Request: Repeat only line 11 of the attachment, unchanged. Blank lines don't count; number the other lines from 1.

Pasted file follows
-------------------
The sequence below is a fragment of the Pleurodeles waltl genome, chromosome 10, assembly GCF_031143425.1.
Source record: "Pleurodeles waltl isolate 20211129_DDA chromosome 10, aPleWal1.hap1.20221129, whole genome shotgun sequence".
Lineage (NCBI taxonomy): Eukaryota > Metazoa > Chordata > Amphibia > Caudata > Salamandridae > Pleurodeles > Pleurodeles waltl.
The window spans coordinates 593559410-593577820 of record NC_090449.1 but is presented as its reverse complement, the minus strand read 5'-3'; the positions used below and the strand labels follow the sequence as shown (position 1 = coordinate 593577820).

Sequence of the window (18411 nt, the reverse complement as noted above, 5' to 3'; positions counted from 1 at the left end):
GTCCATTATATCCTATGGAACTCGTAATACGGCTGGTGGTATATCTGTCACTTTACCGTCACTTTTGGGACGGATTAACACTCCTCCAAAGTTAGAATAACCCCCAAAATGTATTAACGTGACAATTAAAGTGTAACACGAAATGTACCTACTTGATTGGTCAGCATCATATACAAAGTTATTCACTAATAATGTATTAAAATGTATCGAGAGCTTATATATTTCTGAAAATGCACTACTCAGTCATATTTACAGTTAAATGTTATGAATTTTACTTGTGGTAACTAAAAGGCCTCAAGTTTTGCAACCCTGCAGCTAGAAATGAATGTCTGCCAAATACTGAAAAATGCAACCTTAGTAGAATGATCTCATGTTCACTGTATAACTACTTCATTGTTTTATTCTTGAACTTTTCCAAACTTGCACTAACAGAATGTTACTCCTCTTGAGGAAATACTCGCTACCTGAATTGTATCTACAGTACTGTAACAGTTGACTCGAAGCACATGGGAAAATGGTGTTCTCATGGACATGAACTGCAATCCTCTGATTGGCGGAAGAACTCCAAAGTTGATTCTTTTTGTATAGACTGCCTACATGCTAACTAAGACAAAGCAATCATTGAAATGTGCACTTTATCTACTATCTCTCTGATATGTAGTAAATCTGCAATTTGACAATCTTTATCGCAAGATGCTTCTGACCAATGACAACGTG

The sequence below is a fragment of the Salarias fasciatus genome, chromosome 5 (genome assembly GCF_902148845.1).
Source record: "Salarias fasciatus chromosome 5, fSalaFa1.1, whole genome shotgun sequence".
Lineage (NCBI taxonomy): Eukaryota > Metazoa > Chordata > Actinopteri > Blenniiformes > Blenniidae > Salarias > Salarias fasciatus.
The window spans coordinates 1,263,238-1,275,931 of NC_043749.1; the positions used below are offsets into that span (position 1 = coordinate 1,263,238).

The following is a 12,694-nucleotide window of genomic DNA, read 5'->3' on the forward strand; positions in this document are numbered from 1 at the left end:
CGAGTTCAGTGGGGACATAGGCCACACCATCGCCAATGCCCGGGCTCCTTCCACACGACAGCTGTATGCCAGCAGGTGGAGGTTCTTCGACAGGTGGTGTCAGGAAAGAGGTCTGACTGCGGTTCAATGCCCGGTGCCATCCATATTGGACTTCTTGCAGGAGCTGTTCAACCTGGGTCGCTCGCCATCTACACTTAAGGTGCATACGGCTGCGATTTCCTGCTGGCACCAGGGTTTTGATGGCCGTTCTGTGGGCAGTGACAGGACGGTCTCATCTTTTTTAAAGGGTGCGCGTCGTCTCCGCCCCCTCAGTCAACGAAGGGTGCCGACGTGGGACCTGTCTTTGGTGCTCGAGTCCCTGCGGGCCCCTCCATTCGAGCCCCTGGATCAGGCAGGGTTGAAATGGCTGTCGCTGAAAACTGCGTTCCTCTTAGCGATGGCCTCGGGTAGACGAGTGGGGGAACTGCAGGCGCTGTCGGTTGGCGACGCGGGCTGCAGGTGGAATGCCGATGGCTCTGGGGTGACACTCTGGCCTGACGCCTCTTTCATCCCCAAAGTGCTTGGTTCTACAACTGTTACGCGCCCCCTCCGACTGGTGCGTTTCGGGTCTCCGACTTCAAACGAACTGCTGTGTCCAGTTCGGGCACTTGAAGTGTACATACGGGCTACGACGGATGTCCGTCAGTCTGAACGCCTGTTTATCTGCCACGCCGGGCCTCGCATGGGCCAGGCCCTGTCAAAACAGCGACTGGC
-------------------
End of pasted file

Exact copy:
The following is a 12,694-nucleotide window of genomic DNA, read 5'->3' on the forward strand; positions in this document are numbered from 1 at the left end: